It isn’t easy getting a hold of chef Will Meyrick these days — between managing his two wildly popular Bali restaurants Sarong and Mama San, overseeing his newly-opened Jakarta restaurant, Eastern & Oriental (E&O), promoting his first cookbook, filming his new television shows and making time for his family on top of it all, it is safe to say that Meyrick is busy. Surprisingly, he is able to do this all with a smile (or some might say cheeky grin), as I found out when I caught up with him one afternoon at Mama San in Seminyak. Casually clad in jean shorts and a white shirt with the buttons undone and the sleeves rolled to his elbows, he skipped over from his business meeting to have a friendly and animated chat with me about his current ventures.
Tell us about the TV shows you have currently in the works.
The first one is Top Chef Indonesia, where I’m on the judging panel. At this point in filming, we are down to the last nine contestants. The second [show] is Street Food Chef, which will air on July 12 [on local television]. In this show, you’ll see me cooking in warungs (street food stalls) with little old ladies and getting to learn their traditional recipes and age-old cooking techniques.
What kind of judge are you on Top Chef? The Simon Cowell of the panel?
I’d like to believe that I’m “the passionate one” — not so much the Simon Cowell but more like the Nicki Minaj of the judges!
How exciting to have your own show on street food cooking. You also talked about your passion for sharing the “true taste of Asia” in your first cookbook Sarong Inspirations.
Yes, it has always been a dream for me to publish a cookbook. Sarong Inspirations not only has recipes, but is also a travel diary of my journey from London to Australia to Asia. You’ll find that all the photos in the book, aside from the food closeups, are photographs I took during my years of exploring Asia.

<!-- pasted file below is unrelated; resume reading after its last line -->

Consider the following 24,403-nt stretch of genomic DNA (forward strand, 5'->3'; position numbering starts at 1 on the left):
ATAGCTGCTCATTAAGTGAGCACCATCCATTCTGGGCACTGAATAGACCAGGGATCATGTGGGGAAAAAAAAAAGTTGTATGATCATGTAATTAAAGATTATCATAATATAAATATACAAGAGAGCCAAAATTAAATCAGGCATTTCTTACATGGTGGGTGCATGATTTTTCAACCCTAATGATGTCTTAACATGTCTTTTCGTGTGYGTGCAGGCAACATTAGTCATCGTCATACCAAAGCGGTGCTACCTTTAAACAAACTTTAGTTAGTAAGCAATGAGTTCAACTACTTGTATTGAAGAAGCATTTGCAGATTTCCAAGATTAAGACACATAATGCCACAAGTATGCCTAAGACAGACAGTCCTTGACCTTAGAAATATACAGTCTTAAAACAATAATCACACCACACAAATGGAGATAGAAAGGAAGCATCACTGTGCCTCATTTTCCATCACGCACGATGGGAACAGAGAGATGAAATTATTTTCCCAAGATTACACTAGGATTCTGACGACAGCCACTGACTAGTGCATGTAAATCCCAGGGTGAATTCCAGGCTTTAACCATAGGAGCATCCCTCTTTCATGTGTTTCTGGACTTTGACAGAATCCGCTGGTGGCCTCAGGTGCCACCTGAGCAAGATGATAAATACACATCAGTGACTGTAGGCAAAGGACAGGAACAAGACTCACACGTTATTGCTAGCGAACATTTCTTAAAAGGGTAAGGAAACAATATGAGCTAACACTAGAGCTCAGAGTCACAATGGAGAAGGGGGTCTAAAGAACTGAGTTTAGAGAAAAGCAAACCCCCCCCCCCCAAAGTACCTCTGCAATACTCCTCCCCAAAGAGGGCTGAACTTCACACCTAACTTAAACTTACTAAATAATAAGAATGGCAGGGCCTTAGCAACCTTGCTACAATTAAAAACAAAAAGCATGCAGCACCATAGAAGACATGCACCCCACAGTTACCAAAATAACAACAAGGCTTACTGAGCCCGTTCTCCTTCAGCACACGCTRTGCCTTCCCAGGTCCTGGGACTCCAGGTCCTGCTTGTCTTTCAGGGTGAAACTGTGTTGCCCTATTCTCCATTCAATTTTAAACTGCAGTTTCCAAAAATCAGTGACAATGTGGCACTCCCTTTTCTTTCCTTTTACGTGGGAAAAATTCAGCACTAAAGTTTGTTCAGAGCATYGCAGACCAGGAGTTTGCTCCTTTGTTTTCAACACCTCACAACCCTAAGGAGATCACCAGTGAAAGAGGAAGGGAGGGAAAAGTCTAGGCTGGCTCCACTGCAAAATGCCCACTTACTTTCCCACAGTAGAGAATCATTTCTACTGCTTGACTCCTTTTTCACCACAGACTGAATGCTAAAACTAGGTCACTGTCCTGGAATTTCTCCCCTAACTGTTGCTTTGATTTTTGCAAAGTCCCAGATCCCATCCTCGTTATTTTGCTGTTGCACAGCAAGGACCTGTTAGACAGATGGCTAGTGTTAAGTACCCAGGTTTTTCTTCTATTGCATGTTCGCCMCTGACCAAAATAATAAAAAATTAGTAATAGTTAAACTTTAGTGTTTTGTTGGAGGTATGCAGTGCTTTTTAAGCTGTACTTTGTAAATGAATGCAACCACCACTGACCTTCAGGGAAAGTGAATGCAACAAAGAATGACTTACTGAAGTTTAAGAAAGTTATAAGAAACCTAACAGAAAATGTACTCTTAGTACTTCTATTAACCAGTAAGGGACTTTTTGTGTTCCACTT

One of our favorite parts in the book is the story of the Cambodian stranger pointing out dangerous areas to avoid, while a 22-year-old Will made a mental note to get drunk and investigate those same places later in the evening.
I’ve always been after that adrenaline rush. When I was younger, I dreamed of being a war journalist; I suppose it’s from all the Vietnam War movies I used to watch. I think that’s what initially sparked my interest in Asia.
What’s another intriguing story from your travels in Asia?
I once missed a once-a-week bus I was trying to catch, so I had to explain where I was trying to go by drawing pictures in the sand à la Pictionary. I finally managed to convince a man to take me across Vietnam to Laos on his motorbike for $70. The land had been bombed and affected by Agent Orange, and we stopped overnight at the roughest, poorest places. When I think about that experience, I can still see it — and smell it.
You’ve cooked in Australia, Hong Kong, India, China, Thailand and Indonesia. Out of all the places you’ve visited, why did you decide to set up shop in Bali?
Well, my wife is Indonesian, but aside from that I chose to open Sarong and Mama San in Bali because it is so welcoming to expats. This is part of the reason why I set my sights on Jakarta afterward. To me, some parts of Bali have started to feel like an extension of Australia, and I wanted the challenge of opening a restaurant in the heart of Indonesia, with a different pace and new faces.
Although you are in Jakarta a lot these days, your family is still based in Bali. What do you like to do on your rare days off?
I like to take the wife and kids to Nusa Lembongan. It’s great for families because there’s fishing, snorkeling, diving and surfing. Have you ever seen an elephant on a surfboard? That’s what I look like on a surfboard! The Bedugul area is also great. We have a little cottage up there where we like to barbecue or go strawberry picking. The Candi Dasa area in northeast Bali is also nice — we usually stay at the Alila Manggis Resort when we’re up there.
Where should foodies go in Bali?
Jimbaran is a must for fresh seafood. Denpasar is also great for the abundance of warungs to be explored.
And lastly, what do you recommend for adventurous eaters who want something more exciting than Bali’s famous roast suckling pig?
The Balinese dish lawar nawang, which is made from bee eggs. Aside from that, I recommend sup kepala ikan (fish head soup) — delicious!
Photos courtesy of David Burden Photography